Once the electrons reach their target energy in the booster synchrotron, an injection system transfers them from the booster to the storage ring where they circulate for hours. The electrons travel in an aluminum vacuum chamber with fewer atoms per unit volume than outer space (the pressure is about one trillionth that of the atmosphere), so there are almost no collisions to slow them down.
 
  The storage ring is roughly circular with 12 arc-shaped sections (about 10 meters long) joined by 12 straight sections (about 6 meters long). Hundreds of precision electromagnets focus and bend the electron beam as it circles the storage ring more than a million times a second. Electrons curving through the ring's 12 arc sections emit fanlike beams of photons, like cars rounding a bend at night. Between these curves are straight sections where multi-magnet devices called undulators and wigglers wiggle the electrons back and forth to form a narrow beam of light 100 million times brighter than conventional x-ray sources. The synchrotron light emitted by the electrons is directed to beamlines through the round beam ports.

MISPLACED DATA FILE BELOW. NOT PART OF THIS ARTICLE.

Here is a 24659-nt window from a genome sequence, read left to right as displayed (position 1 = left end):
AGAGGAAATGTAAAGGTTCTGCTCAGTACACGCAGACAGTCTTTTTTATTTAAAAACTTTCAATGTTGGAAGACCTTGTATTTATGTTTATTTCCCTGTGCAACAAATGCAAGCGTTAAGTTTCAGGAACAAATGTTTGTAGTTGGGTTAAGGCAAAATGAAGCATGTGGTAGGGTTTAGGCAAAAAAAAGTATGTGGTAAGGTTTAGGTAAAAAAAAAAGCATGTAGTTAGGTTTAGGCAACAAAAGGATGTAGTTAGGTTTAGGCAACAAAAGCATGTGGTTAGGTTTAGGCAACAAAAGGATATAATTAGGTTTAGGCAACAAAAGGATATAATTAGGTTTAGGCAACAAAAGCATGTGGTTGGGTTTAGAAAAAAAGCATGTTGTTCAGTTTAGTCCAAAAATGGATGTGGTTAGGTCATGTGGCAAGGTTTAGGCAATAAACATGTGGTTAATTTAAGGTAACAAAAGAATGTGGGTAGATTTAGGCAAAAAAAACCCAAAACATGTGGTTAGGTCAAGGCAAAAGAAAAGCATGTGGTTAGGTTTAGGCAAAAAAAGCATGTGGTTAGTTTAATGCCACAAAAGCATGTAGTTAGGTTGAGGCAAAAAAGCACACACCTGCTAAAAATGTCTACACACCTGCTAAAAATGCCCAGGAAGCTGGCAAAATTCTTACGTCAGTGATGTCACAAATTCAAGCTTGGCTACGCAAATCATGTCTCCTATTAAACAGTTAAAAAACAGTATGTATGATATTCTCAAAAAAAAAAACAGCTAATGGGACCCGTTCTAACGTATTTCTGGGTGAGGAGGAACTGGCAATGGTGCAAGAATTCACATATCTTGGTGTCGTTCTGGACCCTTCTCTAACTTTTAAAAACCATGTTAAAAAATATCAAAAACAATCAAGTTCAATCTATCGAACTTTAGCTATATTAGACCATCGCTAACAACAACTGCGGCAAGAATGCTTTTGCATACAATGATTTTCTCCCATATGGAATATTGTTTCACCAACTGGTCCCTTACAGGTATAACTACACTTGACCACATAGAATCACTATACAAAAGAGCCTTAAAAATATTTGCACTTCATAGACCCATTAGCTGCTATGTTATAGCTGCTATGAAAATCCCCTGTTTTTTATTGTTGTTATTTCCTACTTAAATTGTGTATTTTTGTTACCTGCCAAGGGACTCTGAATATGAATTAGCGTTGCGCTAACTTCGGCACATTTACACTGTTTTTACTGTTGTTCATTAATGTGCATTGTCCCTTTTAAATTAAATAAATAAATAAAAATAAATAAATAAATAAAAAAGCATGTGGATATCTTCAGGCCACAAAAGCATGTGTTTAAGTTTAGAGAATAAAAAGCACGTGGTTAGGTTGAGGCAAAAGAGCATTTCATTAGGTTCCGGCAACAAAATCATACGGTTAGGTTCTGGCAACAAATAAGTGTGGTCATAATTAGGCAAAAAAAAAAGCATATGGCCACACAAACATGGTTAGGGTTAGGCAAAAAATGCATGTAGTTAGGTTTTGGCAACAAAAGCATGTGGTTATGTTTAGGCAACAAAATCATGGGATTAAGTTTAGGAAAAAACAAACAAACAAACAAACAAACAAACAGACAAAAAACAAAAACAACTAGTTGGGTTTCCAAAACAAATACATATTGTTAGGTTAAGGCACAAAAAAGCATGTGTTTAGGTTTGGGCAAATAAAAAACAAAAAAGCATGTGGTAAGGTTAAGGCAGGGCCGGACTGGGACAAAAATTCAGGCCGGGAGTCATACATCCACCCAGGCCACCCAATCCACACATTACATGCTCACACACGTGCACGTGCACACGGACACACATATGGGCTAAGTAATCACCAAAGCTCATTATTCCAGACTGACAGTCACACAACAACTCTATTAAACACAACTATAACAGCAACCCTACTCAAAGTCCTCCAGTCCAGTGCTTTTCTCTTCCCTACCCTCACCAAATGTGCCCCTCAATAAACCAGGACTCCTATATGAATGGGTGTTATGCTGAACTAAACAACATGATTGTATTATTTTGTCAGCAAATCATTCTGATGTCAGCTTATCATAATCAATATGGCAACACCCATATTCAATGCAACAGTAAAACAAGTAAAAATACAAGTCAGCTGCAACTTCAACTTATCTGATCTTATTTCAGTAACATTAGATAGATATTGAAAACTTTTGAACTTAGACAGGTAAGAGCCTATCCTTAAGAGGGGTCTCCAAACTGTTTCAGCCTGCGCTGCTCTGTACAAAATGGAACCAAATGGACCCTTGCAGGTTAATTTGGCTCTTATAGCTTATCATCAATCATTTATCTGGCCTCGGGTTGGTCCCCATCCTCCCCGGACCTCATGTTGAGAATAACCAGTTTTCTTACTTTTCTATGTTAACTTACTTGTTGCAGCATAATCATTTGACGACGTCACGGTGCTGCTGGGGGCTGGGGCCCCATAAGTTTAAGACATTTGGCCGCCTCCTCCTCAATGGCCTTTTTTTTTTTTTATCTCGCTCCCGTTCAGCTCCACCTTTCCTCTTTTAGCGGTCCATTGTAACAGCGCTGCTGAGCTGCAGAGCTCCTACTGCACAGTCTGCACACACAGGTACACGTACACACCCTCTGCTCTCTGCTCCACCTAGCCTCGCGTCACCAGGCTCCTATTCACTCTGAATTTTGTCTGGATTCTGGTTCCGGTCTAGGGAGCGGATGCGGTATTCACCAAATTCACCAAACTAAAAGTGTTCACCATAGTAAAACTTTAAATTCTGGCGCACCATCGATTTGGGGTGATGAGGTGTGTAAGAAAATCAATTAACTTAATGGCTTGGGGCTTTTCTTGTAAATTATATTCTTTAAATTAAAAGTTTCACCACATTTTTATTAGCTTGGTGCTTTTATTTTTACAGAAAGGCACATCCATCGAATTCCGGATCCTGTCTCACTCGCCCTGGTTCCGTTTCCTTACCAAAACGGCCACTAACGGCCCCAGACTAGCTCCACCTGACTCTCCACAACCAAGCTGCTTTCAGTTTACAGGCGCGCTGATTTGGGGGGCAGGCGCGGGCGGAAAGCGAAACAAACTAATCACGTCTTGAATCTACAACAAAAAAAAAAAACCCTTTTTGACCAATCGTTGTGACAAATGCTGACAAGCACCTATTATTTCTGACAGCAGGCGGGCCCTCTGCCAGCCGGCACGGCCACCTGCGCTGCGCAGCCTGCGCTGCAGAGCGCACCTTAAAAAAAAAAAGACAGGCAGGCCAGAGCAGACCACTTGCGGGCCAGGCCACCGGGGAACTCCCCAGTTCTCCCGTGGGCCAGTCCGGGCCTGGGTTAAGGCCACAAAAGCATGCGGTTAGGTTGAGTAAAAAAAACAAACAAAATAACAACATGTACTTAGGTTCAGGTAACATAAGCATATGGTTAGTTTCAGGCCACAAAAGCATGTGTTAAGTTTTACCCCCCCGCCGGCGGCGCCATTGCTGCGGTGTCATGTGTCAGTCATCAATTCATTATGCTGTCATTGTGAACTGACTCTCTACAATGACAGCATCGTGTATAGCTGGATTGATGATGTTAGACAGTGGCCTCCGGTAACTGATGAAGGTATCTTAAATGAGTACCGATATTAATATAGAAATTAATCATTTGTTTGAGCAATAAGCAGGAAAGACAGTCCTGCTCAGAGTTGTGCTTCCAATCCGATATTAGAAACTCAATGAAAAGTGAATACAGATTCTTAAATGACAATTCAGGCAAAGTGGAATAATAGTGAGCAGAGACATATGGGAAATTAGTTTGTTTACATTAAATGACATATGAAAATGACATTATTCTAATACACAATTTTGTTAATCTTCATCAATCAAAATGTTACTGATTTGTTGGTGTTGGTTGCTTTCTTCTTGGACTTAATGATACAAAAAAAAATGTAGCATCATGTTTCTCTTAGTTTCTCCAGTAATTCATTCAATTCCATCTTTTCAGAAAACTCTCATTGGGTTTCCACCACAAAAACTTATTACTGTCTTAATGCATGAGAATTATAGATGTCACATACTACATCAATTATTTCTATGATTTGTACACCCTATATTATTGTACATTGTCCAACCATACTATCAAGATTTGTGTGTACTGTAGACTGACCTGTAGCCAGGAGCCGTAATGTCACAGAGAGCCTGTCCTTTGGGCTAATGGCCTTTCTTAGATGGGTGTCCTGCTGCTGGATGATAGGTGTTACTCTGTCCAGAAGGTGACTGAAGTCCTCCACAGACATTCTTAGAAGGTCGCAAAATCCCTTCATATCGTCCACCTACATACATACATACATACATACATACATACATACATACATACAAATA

ALS Components
  The Advanced Light Source--A Tool for Solving the Mysteries of Materials
   
 

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